Today’s post comes from Missy McNatt, Education Specialist at the National Archives in Washington, DC.
I am a woman who came from the cotton fields of the South. I was promoted from there to the washtub. Then I was promoted to the cook kitchen, and from there I promoted myself into the business of manufacturing hair goods and preparations.~Madam C. J. Walker addressing the National Negro Business League in Chicago, 1912
Madam C. J. Walker took the floor and introduced herself at the National Negro Business League’s 1912 convention with these words when Booker T. Washington did not include her on the podium. Five years later, through her hard work and business skills, this daughter of former slaves owned and ran the largest Black-owned company in the United States.
What can be discovered in the holdings of the National Archives about this remarkable woman?
Madam C. J. Walker was born Sarah Breedlove in 1867 near Delta, Louisiana, two years after the passage of the 13th Amendment, which abolished slavery in 1865. Her parents were Minerva and Owen Breedlove, and Sarah was their first child born into freedom.
The Records of the Southern Claims Commission contains a court case filed by the heirs of R. W. Burney, owner of the plantation on which Minerva and Owen Breedlove had been enslaved. Burney’s heirs sued the federal government for timber that was used by the Union Army under Generals Ulysses Grant and William Sherman. The plantation was a staging area for the Union Army during the siege of Vicksburg, Mississippi.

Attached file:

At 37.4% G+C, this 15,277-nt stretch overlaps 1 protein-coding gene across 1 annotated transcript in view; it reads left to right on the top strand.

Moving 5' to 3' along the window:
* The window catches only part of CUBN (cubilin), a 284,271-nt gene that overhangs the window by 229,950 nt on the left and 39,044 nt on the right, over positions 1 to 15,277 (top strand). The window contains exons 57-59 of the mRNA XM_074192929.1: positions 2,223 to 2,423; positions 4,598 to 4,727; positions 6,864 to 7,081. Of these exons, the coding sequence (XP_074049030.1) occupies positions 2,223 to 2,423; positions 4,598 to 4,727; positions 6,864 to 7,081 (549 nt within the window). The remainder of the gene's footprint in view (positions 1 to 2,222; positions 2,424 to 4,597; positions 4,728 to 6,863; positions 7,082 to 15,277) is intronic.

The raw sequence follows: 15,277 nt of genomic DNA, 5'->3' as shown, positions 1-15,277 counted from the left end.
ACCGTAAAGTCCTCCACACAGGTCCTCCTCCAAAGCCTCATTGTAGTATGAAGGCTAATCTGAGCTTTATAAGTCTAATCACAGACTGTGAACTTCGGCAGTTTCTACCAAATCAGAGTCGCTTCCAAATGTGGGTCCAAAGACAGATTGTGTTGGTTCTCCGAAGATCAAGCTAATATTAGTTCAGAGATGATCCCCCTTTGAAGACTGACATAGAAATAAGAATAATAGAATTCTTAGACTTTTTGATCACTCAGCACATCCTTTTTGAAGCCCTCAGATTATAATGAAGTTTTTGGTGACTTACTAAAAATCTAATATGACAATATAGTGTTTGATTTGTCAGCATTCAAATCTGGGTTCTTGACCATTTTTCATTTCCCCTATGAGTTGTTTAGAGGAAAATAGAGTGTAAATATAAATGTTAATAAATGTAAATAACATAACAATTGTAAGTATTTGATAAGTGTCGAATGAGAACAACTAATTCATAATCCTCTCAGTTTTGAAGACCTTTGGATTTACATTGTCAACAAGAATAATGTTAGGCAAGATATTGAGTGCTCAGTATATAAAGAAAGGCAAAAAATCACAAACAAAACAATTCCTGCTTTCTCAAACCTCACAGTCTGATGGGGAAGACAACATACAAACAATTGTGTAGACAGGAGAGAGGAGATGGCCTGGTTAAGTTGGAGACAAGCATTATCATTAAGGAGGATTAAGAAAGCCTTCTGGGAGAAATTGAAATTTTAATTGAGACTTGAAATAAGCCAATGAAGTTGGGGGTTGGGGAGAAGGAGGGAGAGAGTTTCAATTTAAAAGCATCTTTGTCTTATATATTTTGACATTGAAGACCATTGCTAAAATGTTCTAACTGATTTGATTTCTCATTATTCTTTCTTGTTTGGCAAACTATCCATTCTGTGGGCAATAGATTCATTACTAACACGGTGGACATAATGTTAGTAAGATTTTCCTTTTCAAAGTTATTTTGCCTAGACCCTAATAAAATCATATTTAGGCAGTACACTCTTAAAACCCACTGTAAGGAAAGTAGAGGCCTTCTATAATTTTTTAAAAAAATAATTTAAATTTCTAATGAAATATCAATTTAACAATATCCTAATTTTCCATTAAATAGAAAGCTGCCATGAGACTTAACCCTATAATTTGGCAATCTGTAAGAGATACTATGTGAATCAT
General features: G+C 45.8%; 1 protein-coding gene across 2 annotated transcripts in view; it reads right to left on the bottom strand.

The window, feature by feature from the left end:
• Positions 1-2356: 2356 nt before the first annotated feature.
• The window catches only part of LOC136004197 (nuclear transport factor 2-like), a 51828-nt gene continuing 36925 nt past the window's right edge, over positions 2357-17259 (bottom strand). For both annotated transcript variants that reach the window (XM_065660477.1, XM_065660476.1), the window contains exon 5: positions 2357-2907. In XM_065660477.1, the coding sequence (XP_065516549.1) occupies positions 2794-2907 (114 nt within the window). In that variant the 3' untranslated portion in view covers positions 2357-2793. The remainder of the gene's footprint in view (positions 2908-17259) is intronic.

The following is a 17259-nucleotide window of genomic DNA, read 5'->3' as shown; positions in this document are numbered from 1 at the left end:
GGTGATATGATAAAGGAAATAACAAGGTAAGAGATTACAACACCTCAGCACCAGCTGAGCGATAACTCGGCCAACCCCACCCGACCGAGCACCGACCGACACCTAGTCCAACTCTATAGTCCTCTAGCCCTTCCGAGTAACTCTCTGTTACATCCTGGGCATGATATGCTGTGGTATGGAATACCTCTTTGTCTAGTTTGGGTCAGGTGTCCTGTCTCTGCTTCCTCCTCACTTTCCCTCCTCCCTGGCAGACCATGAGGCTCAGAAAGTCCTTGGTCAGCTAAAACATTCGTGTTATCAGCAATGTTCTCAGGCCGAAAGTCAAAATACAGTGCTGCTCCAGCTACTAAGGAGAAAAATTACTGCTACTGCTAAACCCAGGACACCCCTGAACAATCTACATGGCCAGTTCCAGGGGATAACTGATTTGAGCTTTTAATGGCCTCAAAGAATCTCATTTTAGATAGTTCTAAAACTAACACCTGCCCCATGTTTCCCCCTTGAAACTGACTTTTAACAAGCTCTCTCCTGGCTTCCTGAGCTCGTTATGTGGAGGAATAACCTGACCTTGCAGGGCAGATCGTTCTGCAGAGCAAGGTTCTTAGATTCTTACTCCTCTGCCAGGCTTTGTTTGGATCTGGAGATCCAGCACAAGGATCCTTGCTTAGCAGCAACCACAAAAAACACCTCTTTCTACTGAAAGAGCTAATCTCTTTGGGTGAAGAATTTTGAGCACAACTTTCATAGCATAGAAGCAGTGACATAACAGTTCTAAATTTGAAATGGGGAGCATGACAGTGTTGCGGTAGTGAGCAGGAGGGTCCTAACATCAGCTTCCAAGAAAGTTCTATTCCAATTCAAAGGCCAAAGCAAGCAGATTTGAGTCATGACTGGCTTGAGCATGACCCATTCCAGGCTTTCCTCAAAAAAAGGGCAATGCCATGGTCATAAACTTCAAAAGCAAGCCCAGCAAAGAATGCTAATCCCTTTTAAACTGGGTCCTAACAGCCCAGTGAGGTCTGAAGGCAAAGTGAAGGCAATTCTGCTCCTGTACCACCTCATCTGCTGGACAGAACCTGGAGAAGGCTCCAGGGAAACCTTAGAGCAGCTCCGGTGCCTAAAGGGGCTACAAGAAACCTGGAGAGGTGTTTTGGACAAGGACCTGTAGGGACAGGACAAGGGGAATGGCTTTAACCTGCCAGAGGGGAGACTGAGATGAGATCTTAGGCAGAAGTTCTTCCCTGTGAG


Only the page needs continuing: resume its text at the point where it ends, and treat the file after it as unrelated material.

In addition, there are records from the Bureau of Refugees, Freedmen, and Abandoned Land about a camp and hospital on the plantation. Although Sarah Breedlove’s name is not specifically mentioned in either set of records, the records describe the life and conditions of her early life.
Sarah Breedlove was orphaned at age 7 and moved across the Mississippi River to Vicksburg, Mississippi, to live with her older sister, Louvenia, and brother-in-law, Jesse Powell. At age 14, she married Moses McWilliams and had her only child, Leila McWilliams. By age 20, Breedlove was a widow.
Searching for better opportunities, she and her daughter moved to St. Louis, Missouri, to live near her older brothers, who worked as barbers. This change of address can be verified by the 1900 census, in which Madam Walker appears as Sarah Davis, married to her second husband, John Davis. Living with them is her daughter, Lellia (spelling from the 1900 census) McWilliams.
In St. Louis, Sarah worked as a laundress, sometimes earning as little $1.00 a day, yet was determined to ensure her daughter was educated. Then a series of events occurred that took her on a different path. She learned about hair care from her barber brothers, and she suffered from hair ailments including baldness. Looking for hair products to cure her hair aliments, she discovered the hair products of Annie Malone, an African American hair care entrepreneur. Sarah worked for Annie Malone, and it wasn’t long before she developed her own hair care products.
In 1905, Sarah married Charles Joseph Walker and became known as Madam C. J. Walker based on the name of the hair products she developed. She and her husband worked together to market the hair products and hair care system. Madam Walker can be found in the 1910 census living in Indianapolis married to Charles J. Walker. The occupation listed for both of them is manufacturer and the type of industry is listed as ‘hair goods.’ They couple eventually divorced.